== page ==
Even a small sample size taken out of context—it would be fair to say there is no context—this drily humorous lyrical nonsense bears evidence of a subtle (and antagonistic) literary mind. One senses that behind the facade of his logic-defying prose, between the occult, dreamlike associations, there stands an underlying structure. It is almost impossible to resist the urge to tease out connections, to patch together from Bauca’s disconnected sentences an order, however flimsy. Is he pulling one over on us? Or is his work an exercise in subverting readerly expectation? This uncertainty is compounded by the manic energy of his prose, which has the careening speed of a mad flight, as if it’s been given a slight push from the top of a hill. Offering no reassurance, Bauca tests his reader’s courage with this blind plummet. His prose verges on excess, shifting without apparent logic, skittering through brambles of non-sequiturs. And, despite the thrill of the fall, there is nothing carefree about it.

As a narrative strategy, this is risky and not entirely successful. But it is—and this is a point worth making about a writer who seemingly had to write—a strategy. Bauca is aware of the risk he’s taking, even if he often fails to reign himself in. The urge to do so, however, becomes a poignant motif throughout these works. The most urgent of his obsessions, one he returns to again and again, is a compulsive, desperate need to maintain composure; calmness, he believes, is the path to wisdom. This is most apparent in The Warden, which ostensibly chronicles the narrator’s possibly imaginary relationship with a woman who is his captor, fellow inmate, or both. A few fragments detail the urge:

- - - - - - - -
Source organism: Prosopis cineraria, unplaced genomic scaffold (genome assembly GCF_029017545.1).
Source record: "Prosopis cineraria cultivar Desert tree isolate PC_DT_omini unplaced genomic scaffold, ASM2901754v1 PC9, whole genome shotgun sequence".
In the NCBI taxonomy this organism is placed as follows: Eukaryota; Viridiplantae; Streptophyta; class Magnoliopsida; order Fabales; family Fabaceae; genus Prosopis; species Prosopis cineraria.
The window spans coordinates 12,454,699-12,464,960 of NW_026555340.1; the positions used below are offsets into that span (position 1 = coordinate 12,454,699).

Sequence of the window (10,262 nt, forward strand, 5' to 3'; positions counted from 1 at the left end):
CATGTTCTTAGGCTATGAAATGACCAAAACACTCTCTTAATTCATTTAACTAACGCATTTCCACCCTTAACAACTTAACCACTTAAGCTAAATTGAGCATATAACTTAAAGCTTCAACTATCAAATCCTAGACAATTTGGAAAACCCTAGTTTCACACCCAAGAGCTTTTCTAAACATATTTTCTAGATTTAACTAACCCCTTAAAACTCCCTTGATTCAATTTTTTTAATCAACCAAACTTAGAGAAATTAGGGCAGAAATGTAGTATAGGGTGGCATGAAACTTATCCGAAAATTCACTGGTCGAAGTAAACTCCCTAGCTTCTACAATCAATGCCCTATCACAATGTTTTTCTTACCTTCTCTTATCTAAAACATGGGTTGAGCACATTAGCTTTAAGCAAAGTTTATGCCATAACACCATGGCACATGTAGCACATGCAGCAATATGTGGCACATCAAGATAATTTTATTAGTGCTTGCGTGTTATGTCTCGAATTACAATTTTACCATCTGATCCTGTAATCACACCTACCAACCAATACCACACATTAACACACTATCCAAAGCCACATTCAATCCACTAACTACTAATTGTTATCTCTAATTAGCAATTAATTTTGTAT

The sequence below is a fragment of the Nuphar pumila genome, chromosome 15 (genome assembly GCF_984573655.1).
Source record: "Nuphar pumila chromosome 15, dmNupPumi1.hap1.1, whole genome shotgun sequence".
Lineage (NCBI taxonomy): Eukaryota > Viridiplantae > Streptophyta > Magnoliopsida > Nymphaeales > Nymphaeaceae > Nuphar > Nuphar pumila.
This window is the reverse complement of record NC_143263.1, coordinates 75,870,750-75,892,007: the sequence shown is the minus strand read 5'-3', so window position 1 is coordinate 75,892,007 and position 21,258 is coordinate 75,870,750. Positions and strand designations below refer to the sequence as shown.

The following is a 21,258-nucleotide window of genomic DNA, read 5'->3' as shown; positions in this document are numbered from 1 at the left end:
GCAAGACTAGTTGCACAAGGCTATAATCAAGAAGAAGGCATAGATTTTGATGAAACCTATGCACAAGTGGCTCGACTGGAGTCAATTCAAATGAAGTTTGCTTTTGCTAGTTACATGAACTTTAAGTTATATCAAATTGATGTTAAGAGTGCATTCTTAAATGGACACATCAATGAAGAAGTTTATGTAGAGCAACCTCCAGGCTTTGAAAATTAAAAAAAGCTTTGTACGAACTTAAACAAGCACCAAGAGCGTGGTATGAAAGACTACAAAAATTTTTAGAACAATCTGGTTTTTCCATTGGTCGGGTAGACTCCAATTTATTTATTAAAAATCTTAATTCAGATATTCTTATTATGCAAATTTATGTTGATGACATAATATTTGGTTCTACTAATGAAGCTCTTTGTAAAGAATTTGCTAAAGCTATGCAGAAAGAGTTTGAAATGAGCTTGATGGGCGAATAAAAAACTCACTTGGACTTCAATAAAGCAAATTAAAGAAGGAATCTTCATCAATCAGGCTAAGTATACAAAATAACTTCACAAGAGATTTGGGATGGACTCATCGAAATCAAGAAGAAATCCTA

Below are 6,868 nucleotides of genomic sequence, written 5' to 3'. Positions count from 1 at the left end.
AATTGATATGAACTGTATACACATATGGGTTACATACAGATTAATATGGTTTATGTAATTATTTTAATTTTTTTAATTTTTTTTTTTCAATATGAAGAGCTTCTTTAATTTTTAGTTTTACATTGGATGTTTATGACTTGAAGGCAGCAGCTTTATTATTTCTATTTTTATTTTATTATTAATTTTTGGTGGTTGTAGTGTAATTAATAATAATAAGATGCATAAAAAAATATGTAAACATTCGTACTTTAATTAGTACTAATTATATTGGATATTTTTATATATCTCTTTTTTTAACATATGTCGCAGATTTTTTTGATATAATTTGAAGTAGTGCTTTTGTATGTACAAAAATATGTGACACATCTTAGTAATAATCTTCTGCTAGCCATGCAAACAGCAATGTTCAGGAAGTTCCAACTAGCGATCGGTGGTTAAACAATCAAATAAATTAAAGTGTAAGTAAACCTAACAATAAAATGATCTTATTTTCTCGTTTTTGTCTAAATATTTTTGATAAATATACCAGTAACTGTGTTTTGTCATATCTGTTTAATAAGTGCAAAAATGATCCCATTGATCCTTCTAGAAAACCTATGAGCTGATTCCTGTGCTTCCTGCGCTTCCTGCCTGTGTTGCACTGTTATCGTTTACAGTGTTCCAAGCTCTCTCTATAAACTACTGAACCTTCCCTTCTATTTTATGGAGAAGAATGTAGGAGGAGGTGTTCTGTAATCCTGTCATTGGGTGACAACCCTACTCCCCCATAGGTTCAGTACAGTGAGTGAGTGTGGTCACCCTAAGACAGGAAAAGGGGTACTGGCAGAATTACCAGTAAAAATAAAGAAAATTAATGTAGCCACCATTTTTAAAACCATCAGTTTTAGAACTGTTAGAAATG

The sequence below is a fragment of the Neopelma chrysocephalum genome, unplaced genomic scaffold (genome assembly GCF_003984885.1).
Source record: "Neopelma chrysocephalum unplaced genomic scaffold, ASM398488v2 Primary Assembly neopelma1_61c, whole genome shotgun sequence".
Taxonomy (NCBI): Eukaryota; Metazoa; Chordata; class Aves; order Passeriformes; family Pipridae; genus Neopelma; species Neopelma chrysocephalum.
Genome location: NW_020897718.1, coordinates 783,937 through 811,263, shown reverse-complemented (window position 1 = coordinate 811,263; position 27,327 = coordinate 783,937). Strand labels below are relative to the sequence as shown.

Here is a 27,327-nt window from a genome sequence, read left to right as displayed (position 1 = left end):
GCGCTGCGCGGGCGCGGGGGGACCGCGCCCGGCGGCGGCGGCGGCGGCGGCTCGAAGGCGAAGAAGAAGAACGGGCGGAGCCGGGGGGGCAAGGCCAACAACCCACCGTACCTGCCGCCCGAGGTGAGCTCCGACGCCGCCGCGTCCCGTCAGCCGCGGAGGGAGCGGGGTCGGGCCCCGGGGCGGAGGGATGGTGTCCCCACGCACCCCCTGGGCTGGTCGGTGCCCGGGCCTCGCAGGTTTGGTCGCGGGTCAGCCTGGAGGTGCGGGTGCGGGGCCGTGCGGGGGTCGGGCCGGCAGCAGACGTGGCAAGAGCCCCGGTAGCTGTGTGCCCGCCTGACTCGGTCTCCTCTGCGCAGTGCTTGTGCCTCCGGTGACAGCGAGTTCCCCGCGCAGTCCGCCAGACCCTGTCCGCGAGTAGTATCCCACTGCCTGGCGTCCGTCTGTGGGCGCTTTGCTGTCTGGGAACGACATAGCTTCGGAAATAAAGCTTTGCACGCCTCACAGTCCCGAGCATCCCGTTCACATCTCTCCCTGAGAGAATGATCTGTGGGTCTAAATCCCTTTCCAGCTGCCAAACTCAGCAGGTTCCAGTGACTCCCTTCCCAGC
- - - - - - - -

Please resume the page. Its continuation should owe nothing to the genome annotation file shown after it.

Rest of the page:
People far wiser than I have been able to elude both danger and shame…

I’m not as wise as I should be…

I have to be good, draw upon her wisdom…

What is their secret? This knowledge cannot be learned; it is either hereditary or the fruit of some early instinct…

In themselves, these verbal reminders humanize Bauca: one feels for his first-person stand-ins, even if they’re not entirely sympathetic. Sympathy alone, of course, does not a literary work make, nor does it do enough to offset the irrationality of Bauca’s prose. But again, the writer redeems himself with flashes of lyricism and deadpan humor.

In an interview published in Transcript, Bauca answered a question about his whittling down of Carrer Marsala in the following terms:

It was a good thing, to have despised all that material. I would probably have waffled on and on. This change is due to an inevitable, automatic increase of wisdom, thanks to my good behavior, not thanks to a wish to be all-embracing: the latter has always been the motor behind everything, it was there the first time I looked at the world.